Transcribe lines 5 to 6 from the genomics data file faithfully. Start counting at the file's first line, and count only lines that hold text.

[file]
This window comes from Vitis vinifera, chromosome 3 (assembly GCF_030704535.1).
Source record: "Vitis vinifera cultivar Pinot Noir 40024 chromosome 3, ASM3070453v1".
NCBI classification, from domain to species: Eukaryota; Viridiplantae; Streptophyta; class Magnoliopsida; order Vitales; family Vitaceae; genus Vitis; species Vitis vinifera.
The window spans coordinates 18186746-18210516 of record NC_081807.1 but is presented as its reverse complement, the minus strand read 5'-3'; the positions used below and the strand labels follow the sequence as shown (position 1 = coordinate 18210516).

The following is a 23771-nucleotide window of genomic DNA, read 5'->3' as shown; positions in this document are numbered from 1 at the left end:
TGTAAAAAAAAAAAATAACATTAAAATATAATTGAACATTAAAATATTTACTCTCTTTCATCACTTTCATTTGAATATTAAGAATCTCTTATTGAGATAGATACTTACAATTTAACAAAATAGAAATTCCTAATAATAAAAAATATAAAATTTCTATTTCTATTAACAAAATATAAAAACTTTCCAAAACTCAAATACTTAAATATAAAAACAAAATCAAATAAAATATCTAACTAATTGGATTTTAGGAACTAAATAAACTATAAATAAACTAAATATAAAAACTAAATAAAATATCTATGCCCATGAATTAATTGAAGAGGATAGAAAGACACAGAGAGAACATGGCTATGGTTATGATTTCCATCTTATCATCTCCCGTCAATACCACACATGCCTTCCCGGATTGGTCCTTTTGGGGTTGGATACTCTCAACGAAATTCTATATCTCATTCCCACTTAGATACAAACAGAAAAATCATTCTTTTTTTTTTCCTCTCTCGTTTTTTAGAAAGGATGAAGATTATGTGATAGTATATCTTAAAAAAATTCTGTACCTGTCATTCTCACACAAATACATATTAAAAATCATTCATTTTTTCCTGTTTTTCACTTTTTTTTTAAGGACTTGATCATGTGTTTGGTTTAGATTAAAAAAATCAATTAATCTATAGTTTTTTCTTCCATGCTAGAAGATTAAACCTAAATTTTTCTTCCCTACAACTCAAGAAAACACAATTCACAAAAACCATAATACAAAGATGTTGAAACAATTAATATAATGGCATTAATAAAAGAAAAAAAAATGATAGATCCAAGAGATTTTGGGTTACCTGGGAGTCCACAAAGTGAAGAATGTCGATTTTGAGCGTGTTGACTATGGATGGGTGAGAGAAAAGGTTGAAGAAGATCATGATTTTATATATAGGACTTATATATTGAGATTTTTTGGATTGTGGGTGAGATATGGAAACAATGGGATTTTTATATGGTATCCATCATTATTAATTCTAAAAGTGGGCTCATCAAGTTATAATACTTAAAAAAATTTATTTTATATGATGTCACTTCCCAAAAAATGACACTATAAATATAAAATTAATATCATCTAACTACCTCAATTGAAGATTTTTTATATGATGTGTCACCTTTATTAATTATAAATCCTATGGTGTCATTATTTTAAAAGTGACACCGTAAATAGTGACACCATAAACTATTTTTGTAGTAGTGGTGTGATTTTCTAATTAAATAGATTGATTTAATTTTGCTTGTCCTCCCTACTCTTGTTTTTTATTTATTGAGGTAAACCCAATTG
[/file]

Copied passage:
The following is a 23771-nucleotide window of genomic DNA, read 5'->3' as shown; positions in this document are numbered from 1 at the left end:
TGTAAAAAAAAAAAATAACATTAAAATATAATTGAACATTAAAATATTTACTCTCTTTCATCACTTTCATTTGAATATTAAGAATCTCTTATTGAGATAGATACTTACAATTTAACAAAATAGAAATTCCTAATAATAAAAAATATAAAATTTCTATTTCTATTAACAAAATATAAAAACTTTCCAAAACTCAAATACTTAAATATAAAAACAAAATCAAATAAAATATCTAACTAATTGGATTTTAGGAACTAAATAAACTATAAATAAACTAAATATAAAAACTAAATAAAATATCTATGCCCATGAATTAATTGAAGAGGATAGAAAGACACAGAGAGAACATGGCTATGGTTATGATTTCCATCTTATCATCTCCCGTCAATACCACACATGCCTTCCCGGATTGGTCCTTTTGGGGTTGGATACTCTCAACGAAATTCTATATCTCATTCCCACTTAGATACAAACAGAAAAATCATTCTTTTTTTTTTCCTCTCTCGTTTTTTAGAAAGGATGAAGATTATGTGATAGTATATCTTAAAAAAATTCTGTACCTGTCATTCTCACACAAATACATATTAAAAATCATTCATTTTTTCCTGTTTTTCACTTTTTTTTTAAGGACTTGATCATGTGTTTGGTTTAGATTAAAAAAATCAATTAATCTATAGTTTTTTCTTCCATGCTAGAAGATTAAACCTAAATTTTTCTTCCCTACAACTCAAGAAAACACAATTCACAAAAACCATAATACAAAGATGTTGAAACAATTAATATAATGGCATTAATAAAAGAAAAAAAAATGATAGATCCAAGAGATTTTGGGTTACCTGGGAGTCCACAAAGTGAAGAATGTCGATTTTGAGCGTGTTGACTATGGATGGGTGAGAGAAAAGGTTGAAGAAGATCATGATTTTATATATAGGACTTATATATTGAGATTTTTTGGATTGTGGGTGAGATATGGAAACAATGGGATTTTTATATGGTATCCATCATTATTAATTCTAAAAGTGGGCTCATCAAGTTATAATACTTAAAAAAATTTATTTTATATGATGTCACTTCCCAAAAAATGACACTATAAATATAAAATTAATATCATCTAACTACCTCAATTGAAGATTTTTTATATGATGTGTCACCTTTATTAATTATAAATCCTATGGTGTCATTATTTTAAAAGTGACACCGTAAATAGTGACACCATAAACTATTTTTGTAGTAGTGGTGTGATTTTCTAATTAAATAGATTGATTTAATTTTGCTTGTCCTCCCTACTCTTGTTTTTTATTTATTGAGGTAAACCCAATTG